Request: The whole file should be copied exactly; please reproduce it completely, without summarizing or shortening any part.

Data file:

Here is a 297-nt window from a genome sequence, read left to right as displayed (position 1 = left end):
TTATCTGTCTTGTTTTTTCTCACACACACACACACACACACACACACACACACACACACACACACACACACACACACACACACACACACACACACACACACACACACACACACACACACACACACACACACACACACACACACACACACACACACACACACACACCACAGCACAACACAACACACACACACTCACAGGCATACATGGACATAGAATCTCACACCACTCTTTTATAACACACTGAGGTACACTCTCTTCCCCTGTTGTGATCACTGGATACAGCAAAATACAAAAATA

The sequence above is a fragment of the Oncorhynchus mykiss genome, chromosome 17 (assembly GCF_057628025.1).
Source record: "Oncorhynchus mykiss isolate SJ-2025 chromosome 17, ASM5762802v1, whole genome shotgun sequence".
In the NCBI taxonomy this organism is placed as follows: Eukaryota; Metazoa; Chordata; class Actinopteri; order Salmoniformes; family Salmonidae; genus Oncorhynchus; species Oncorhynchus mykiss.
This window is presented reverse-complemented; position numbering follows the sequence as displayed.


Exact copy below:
Here is a 297-nt window from a genome sequence, read left to right as displayed (position 1 = left end):
TTATCTGTCTTGTTTTTTCTCACACACACACACACACACACACACACACACACACACACACACACACACACACACACACACACACACACACACACACACACACACACACACACACACACACACACACACACACACACACACACACACACACACACACACACACACCACAGCACAACACAACACACACACACTCACAGGCATACATGGACATAGAATCTCACACCACTCTTTTATAACACACTGAGGTACACTCTCTTCCCCTGTTGTGATCACTGGATACAGCAAAATACAAAAATA

The sequence above is a fragment of the Oncorhynchus mykiss genome, chromosome 17 (assembly GCF_057628025.1).
Source record: "Oncorhynchus mykiss isolate SJ-2025 chromosome 17, ASM5762802v1, whole genome shotgun sequence".
In the NCBI taxonomy this organism is placed as follows: Eukaryota; Metazoa; Chordata; class Actinopteri; order Salmoniformes; family Salmonidae; genus Oncorhynchus; species Oncorhynchus mykiss.
This window is presented reverse-complemented; position numbering follows the sequence as displayed.